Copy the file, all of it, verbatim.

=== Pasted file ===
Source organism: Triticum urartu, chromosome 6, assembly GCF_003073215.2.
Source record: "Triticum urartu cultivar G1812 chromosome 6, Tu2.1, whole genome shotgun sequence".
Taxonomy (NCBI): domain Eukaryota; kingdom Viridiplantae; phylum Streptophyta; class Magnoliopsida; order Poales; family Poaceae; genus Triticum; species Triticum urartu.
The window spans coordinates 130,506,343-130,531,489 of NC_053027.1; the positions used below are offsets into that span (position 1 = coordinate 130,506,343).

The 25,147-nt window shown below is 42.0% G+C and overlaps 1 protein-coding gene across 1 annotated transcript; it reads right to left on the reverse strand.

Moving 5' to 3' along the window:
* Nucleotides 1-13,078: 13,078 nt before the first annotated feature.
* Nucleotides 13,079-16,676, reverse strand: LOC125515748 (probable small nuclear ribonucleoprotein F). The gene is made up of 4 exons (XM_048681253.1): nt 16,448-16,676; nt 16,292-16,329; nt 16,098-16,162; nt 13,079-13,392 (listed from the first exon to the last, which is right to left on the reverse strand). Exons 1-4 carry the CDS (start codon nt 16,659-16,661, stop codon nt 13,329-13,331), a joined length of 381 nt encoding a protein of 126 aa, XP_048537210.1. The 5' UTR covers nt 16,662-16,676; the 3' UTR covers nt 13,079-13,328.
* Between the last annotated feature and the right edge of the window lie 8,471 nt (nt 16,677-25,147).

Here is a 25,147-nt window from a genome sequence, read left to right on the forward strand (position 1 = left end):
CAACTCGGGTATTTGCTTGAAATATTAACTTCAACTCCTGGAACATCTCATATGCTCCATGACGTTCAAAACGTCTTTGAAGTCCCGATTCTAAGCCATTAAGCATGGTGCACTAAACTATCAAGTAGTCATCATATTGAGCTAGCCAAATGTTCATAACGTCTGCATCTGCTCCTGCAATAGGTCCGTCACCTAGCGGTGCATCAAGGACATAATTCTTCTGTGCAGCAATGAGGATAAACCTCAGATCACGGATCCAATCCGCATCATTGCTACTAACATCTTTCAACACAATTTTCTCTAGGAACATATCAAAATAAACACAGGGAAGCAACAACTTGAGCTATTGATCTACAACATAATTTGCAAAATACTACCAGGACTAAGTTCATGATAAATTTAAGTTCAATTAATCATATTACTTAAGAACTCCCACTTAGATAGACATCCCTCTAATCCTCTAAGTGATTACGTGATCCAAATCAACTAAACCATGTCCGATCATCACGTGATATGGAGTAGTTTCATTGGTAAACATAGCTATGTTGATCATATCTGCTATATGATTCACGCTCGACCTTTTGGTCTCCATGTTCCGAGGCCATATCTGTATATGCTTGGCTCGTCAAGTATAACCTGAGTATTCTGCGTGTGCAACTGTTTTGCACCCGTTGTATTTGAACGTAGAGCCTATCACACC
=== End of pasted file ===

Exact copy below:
Source organism: Triticum urartu, chromosome 6, assembly GCF_003073215.2.
Source record: "Triticum urartu cultivar G1812 chromosome 6, Tu2.1, whole genome shotgun sequence".
Taxonomy (NCBI): domain Eukaryota; kingdom Viridiplantae; phylum Streptophyta; class Magnoliopsida; order Poales; family Poaceae; genus Triticum; species Triticum urartu.
The window spans coordinates 130,506,343-130,531,489 of NC_053027.1; the positions used below are offsets into that span (position 1 = coordinate 130,506,343).

The 25,147-nt window shown below is 42.0% G+C and overlaps 1 protein-coding gene across 1 annotated transcript; it reads right to left on the reverse strand.

Moving 5' to 3' along the window:
* Nucleotides 1-13,078: 13,078 nt before the first annotated feature.
* Nucleotides 13,079-16,676, reverse strand: LOC125515748 (probable small nuclear ribonucleoprotein F). The gene is made up of 4 exons (XM_048681253.1): nt 16,448-16,676; nt 16,292-16,329; nt 16,098-16,162; nt 13,079-13,392 (listed from the first exon to the last, which is right to left on the reverse strand). Exons 1-4 carry the CDS (start codon nt 16,659-16,661, stop codon nt 13,329-13,331), a joined length of 381 nt encoding a protein of 126 aa, XP_048537210.1. The 5' UTR covers nt 16,662-16,676; the 3' UTR covers nt 13,079-13,328.
* Between the last annotated feature and the right edge of the window lie 8,471 nt (nt 16,677-25,147).

Here is a 25,147-nt window from a genome sequence, read left to right on the forward strand (position 1 = left end):
CAACTCGGGTATTTGCTTGAAATATTAACTTCAACTCCTGGAACATCTCATATGCTCCATGACGTTCAAAACGTCTTTGAAGTCCCGATTCTAAGCCATTAAGCATGGTGCACTAAACTATCAAGTAGTCATCATATTGAGCTAGCCAAATGTTCATAACGTCTGCATCTGCTCCTGCAATAGGTCCGTCACCTAGCGGTGCATCAAGGACATAATTCTTCTGTGCAGCAATGAGGATAAACCTCAGATCACGGATCCAATCCGCATCATTGCTACTAACATCTTTCAACACAATTTTCTCTAGGAACATATCAAAATAAACACAGGGAAGCAACAACTTGAGCTATTGATCTACAACATAATTTGCAAAATACTACCAGGACTAAGTTCATGATAAATTTAAGTTCAATTAATCATATTACTTAAGAACTCCCACTTAGATAGACATCCCTCTAATCCTCTAAGTGATTACGTGATCCAAATCAACTAAACCATGTCCGATCATCACGTGATATGGAGTAGTTTCATTGGTAAACATAGCTATGTTGATCATATCTGCTATATGATTCACGCTCGACCTTTTGGTCTCCATGTTCCGAGGCCATATCTGTATATGCTTGGCTCGTCAAGTATAACCTGAGTATTCTGCGTGTGCAACTGTTTTGCACCCGTTGTATTTGAACGTAGAGCCTATCACACC